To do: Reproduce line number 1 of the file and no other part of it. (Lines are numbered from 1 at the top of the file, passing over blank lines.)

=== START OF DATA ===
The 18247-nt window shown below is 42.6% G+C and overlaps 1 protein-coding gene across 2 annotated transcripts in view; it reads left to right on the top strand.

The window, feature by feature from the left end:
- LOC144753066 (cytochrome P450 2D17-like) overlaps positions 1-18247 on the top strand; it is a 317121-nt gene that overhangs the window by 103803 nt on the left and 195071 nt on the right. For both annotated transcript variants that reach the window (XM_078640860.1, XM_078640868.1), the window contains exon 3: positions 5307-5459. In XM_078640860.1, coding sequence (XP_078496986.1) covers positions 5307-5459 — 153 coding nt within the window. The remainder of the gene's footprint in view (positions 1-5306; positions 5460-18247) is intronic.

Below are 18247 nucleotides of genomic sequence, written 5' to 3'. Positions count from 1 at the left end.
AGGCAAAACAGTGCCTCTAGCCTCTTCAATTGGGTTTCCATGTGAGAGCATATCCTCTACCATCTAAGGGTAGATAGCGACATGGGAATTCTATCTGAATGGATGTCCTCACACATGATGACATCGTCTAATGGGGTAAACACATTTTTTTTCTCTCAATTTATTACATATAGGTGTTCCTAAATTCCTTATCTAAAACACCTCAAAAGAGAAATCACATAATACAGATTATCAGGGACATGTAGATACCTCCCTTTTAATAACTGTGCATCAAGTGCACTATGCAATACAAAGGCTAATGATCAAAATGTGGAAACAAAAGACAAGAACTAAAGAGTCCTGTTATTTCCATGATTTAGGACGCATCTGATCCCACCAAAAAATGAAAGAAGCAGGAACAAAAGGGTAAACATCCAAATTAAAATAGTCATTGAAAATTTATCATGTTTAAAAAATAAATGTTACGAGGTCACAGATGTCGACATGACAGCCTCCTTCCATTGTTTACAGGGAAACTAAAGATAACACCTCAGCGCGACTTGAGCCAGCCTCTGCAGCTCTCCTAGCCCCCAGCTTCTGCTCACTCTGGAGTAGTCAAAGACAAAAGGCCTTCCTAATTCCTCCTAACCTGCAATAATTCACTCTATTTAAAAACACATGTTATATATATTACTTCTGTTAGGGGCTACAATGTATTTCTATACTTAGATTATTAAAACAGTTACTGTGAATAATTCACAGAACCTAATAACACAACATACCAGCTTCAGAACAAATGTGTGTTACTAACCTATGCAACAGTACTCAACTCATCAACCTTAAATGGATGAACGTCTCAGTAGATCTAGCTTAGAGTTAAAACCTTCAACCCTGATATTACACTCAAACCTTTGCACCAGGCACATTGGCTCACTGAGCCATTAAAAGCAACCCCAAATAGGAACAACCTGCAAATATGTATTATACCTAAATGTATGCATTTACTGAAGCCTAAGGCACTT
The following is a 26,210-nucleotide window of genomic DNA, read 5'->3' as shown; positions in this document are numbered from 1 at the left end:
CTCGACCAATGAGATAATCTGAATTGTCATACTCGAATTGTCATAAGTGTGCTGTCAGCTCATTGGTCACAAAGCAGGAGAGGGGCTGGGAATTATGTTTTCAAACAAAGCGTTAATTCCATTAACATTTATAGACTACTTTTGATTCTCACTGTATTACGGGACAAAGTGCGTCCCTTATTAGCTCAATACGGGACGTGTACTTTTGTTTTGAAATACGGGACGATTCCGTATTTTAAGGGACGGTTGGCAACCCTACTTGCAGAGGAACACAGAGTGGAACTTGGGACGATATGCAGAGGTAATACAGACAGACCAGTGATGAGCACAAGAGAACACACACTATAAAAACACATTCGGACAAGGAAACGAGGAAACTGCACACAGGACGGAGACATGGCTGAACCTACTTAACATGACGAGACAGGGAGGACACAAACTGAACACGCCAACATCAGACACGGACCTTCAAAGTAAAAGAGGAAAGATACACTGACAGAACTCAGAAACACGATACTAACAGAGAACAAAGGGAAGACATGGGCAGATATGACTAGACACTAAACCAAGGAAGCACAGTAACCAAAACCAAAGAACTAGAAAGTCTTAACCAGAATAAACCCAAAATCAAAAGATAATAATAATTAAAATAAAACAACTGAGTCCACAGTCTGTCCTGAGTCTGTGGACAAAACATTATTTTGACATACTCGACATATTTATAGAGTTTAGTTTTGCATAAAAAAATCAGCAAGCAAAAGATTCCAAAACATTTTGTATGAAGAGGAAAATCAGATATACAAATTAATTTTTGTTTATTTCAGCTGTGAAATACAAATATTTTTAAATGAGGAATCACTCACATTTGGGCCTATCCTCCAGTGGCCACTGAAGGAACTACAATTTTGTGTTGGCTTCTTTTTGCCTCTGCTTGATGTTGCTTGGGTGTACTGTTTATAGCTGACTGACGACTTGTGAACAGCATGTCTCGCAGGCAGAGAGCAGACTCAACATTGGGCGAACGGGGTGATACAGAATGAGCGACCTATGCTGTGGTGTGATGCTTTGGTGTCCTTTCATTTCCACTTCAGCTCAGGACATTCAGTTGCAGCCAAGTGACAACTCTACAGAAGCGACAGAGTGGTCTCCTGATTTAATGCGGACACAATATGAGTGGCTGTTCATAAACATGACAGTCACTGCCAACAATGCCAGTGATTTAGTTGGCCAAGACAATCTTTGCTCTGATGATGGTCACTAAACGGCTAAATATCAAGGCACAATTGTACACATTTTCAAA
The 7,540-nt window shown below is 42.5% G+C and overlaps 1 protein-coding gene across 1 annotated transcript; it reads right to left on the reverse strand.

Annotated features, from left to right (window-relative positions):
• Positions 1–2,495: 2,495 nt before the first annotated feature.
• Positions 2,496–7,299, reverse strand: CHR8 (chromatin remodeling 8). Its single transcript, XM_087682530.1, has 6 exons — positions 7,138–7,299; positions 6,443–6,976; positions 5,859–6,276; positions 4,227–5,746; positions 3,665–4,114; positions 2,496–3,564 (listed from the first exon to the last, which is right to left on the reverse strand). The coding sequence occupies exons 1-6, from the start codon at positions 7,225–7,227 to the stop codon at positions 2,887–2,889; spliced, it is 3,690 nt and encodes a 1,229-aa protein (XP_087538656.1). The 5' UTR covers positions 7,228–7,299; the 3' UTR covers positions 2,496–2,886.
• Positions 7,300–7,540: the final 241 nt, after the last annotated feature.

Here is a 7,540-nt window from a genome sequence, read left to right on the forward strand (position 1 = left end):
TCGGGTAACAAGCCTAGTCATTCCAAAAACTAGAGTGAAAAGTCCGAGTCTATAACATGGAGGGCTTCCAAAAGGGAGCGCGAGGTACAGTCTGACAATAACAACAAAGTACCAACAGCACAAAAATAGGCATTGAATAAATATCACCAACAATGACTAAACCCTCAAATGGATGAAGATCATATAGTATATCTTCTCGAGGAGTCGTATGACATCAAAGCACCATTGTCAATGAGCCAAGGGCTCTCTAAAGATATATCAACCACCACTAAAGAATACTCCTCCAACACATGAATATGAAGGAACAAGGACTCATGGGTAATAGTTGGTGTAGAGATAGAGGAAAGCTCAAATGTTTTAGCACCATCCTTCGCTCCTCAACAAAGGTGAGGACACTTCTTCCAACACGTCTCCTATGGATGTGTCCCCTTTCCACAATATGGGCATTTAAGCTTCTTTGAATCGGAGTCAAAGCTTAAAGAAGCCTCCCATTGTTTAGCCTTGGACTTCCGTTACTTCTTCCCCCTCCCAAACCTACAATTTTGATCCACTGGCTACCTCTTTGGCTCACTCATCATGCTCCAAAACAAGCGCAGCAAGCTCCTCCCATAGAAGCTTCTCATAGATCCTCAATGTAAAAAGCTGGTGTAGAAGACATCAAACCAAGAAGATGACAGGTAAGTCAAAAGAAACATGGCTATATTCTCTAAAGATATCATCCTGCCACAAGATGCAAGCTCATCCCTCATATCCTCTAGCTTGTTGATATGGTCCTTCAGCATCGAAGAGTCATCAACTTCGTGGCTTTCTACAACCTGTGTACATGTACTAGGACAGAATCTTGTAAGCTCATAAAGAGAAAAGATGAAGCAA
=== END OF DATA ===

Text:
The 18247-nt window shown below is 42.6% G+C and overlaps 1 protein-coding gene across 2 annotated transcripts in view; it reads left to right on the top strand.